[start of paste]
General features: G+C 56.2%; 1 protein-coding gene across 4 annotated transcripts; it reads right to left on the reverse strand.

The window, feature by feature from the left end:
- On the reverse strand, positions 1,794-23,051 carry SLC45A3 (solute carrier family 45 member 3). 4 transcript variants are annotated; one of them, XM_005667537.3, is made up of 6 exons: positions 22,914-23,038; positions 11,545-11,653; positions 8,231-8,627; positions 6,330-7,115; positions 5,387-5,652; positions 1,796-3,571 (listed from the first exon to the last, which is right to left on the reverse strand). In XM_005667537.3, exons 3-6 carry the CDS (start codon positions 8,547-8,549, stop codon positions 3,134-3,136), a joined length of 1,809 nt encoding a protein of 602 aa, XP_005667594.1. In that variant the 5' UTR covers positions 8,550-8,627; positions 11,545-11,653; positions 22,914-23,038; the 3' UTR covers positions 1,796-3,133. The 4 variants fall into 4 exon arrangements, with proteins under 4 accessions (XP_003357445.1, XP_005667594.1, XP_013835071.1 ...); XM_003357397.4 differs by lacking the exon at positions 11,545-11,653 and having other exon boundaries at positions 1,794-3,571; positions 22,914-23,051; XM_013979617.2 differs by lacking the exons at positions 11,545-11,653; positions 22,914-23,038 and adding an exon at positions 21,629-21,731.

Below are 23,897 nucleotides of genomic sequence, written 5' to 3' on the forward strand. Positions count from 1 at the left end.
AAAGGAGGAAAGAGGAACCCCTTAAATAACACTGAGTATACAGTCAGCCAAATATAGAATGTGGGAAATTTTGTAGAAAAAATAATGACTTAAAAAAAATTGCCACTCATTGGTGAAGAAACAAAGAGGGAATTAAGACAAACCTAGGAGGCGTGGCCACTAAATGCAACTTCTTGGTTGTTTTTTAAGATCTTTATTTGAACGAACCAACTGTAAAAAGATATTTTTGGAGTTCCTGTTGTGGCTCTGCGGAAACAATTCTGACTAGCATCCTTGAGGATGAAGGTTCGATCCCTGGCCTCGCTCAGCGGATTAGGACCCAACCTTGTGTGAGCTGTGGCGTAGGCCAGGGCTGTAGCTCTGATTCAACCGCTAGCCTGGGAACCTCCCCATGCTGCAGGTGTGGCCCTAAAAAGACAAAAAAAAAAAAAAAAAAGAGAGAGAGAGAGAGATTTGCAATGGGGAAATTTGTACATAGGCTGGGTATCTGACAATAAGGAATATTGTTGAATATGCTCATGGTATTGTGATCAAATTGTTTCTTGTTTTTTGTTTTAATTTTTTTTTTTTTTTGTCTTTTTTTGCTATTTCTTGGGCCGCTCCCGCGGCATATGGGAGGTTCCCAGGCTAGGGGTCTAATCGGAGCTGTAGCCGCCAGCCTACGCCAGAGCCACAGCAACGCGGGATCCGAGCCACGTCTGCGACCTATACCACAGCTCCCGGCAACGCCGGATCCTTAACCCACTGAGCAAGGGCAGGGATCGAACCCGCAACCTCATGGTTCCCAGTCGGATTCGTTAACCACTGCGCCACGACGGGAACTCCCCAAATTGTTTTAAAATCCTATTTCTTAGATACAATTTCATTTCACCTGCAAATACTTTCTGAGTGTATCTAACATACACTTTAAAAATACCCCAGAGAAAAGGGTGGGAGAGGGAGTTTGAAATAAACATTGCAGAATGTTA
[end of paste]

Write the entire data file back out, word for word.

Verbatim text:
General features: G+C 56.2%; 1 protein-coding gene across 4 annotated transcripts; it reads right to left on the reverse strand.

The window, feature by feature from the left end:
- On the reverse strand, positions 1,794-23,051 carry SLC45A3 (solute carrier family 45 member 3). 4 transcript variants are annotated; one of them, XM_005667537.3, is made up of 6 exons: positions 22,914-23,038; positions 11,545-11,653; positions 8,231-8,627; positions 6,330-7,115; positions 5,387-5,652; positions 1,796-3,571 (listed from the first exon to the last, which is right to left on the reverse strand). In XM_005667537.3, exons 3-6 carry the CDS (start codon positions 8,547-8,549, stop codon positions 3,134-3,136), a joined length of 1,809 nt encoding a protein of 602 aa, XP_005667594.1. In that variant the 5' UTR covers positions 8,550-8,627; positions 11,545-11,653; positions 22,914-23,038; the 3' UTR covers positions 1,796-3,133. The 4 variants fall into 4 exon arrangements, with proteins under 4 accessions (XP_003357445.1, XP_005667594.1, XP_013835071.1 ...); XM_003357397.4 differs by lacking the exon at positions 11,545-11,653 and having other exon boundaries at positions 1,794-3,571; positions 22,914-23,051; XM_013979617.2 differs by lacking the exons at positions 11,545-11,653; positions 22,914-23,038 and adding an exon at positions 21,629-21,731.

Below are 23,897 nucleotides of genomic sequence, written 5' to 3' on the forward strand. Positions count from 1 at the left end.
AAAGGAGGAAAGAGGAACCCCTTAAATAACACTGAGTATACAGTCAGCCAAATATAGAATGTGGGAAATTTTGTAGAAAAAATAATGACTTAAAAAAAATTGCCACTCATTGGTGAAGAAACAAAGAGGGAATTAAGACAAACCTAGGAGGCGTGGCCACTAAATGCAACTTCTTGGTTGTTTTTTAAGATCTTTATTTGAACGAACCAACTGTAAAAAGATATTTTTGGAGTTCCTGTTGTGGCTCTGCGGAAACAATTCTGACTAGCATCCTTGAGGATGAAGGTTCGATCCCTGGCCTCGCTCAGCGGATTAGGACCCAACCTTGTGTGAGCTGTGGCGTAGGCCAGGGCTGTAGCTCTGATTCAACCGCTAGCCTGGGAACCTCCCCATGCTGCAGGTGTGGCCCTAAAAAGACAAAAAAAAAAAAAAAAAAGAGAGAGAGAGAGAGATTTGCAATGGGGAAATTTGTACATAGGCTGGGTATCTGACAATAAGGAATATTGTTGAATATGCTCATGGTATTGTGATCAAATTGTTTCTTGTTTTTTGTTTTAATTTTTTTTTTTTTTTGTCTTTTTTTGCTATTTCTTGGGCCGCTCCCGCGGCATATGGGAGGTTCCCAGGCTAGGGGTCTAATCGGAGCTGTAGCCGCCAGCCTACGCCAGAGCCACAGCAACGCGGGATCCGAGCCACGTCTGCGACCTATACCACAGCTCCCGGCAACGCCGGATCCTTAACCCACTGAGCAAGGGCAGGGATCGAACCCGCAACCTCATGGTTCCCAGTCGGATTCGTTAACCACTGCGCCACGACGGGAACTCCCCAAATTGTTTTAAAATCCTATTTCTTAGATACAATTTCATTTCACCTGCAAATACTTTCTGAGTGTATCTAACATACACTTTAAAAATACCCCAGAGAAAAGGGTGGGAGAGGGAGTTTGAAATAAACATTGCAGAATGTTA